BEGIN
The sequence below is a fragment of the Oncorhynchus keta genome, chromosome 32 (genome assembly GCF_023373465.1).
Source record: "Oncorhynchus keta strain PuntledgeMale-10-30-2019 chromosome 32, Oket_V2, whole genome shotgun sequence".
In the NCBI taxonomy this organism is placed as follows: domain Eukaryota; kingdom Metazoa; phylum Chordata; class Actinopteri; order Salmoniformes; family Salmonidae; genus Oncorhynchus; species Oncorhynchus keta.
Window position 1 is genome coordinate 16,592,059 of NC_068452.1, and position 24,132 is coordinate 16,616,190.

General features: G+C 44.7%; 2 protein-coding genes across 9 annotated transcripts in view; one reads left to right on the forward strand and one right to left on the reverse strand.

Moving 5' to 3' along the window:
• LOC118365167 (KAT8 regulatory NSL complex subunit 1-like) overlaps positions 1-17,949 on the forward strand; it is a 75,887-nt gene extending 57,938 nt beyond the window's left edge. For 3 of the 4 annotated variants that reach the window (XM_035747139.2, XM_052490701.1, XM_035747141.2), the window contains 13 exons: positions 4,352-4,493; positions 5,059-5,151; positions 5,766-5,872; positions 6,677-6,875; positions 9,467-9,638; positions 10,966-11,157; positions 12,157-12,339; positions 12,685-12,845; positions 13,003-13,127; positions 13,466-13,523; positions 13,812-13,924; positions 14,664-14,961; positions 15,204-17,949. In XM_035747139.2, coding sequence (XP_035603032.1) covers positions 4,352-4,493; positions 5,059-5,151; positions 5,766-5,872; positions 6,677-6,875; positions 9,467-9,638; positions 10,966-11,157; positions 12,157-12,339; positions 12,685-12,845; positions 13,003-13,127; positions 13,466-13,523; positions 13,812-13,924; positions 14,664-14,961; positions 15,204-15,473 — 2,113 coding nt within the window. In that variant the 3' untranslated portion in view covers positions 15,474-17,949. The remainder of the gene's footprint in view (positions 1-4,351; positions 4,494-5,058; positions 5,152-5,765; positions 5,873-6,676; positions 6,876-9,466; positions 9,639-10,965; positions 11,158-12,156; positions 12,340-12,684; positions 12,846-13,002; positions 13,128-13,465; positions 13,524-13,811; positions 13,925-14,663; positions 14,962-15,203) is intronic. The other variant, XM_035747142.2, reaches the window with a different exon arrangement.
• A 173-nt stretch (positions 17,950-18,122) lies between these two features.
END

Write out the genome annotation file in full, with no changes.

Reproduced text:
The sequence below is a fragment of the Oncorhynchus keta genome, chromosome 32 (genome assembly GCF_023373465.1).
Source record: "Oncorhynchus keta strain PuntledgeMale-10-30-2019 chromosome 32, Oket_V2, whole genome shotgun sequence".
In the NCBI taxonomy this organism is placed as follows: domain Eukaryota; kingdom Metazoa; phylum Chordata; class Actinopteri; order Salmoniformes; family Salmonidae; genus Oncorhynchus; species Oncorhynchus keta.
Window position 1 is genome coordinate 16,592,059 of NC_068452.1, and position 24,132 is coordinate 16,616,190.

General features: G+C 44.7%; 2 protein-coding genes across 9 annotated transcripts in view; one reads left to right on the forward strand and one right to left on the reverse strand.

Moving 5' to 3' along the window:
• LOC118365167 (KAT8 regulatory NSL complex subunit 1-like) overlaps positions 1-17,949 on the forward strand; it is a 75,887-nt gene extending 57,938 nt beyond the window's left edge. For 3 of the 4 annotated variants that reach the window (XM_035747139.2, XM_052490701.1, XM_035747141.2), the window contains 13 exons: positions 4,352-4,493; positions 5,059-5,151; positions 5,766-5,872; positions 6,677-6,875; positions 9,467-9,638; positions 10,966-11,157; positions 12,157-12,339; positions 12,685-12,845; positions 13,003-13,127; positions 13,466-13,523; positions 13,812-13,924; positions 14,664-14,961; positions 15,204-17,949. In XM_035747139.2, coding sequence (XP_035603032.1) covers positions 4,352-4,493; positions 5,059-5,151; positions 5,766-5,872; positions 6,677-6,875; positions 9,467-9,638; positions 10,966-11,157; positions 12,157-12,339; positions 12,685-12,845; positions 13,003-13,127; positions 13,466-13,523; positions 13,812-13,924; positions 14,664-14,961; positions 15,204-15,473 — 2,113 coding nt within the window. In that variant the 3' untranslated portion in view covers positions 15,474-17,949. The remainder of the gene's footprint in view (positions 1-4,351; positions 4,494-5,058; positions 5,152-5,765; positions 5,873-6,676; positions 6,876-9,466; positions 9,639-10,965; positions 11,158-12,156; positions 12,340-12,684; positions 12,846-13,002; positions 13,128-13,465; positions 13,524-13,811; positions 13,925-14,663; positions 14,962-15,203) is intronic. The other variant, XM_035747142.2, reaches the window with a different exon arrangement.
• A 173-nt stretch (positions 17,950-18,122) lies between these two features.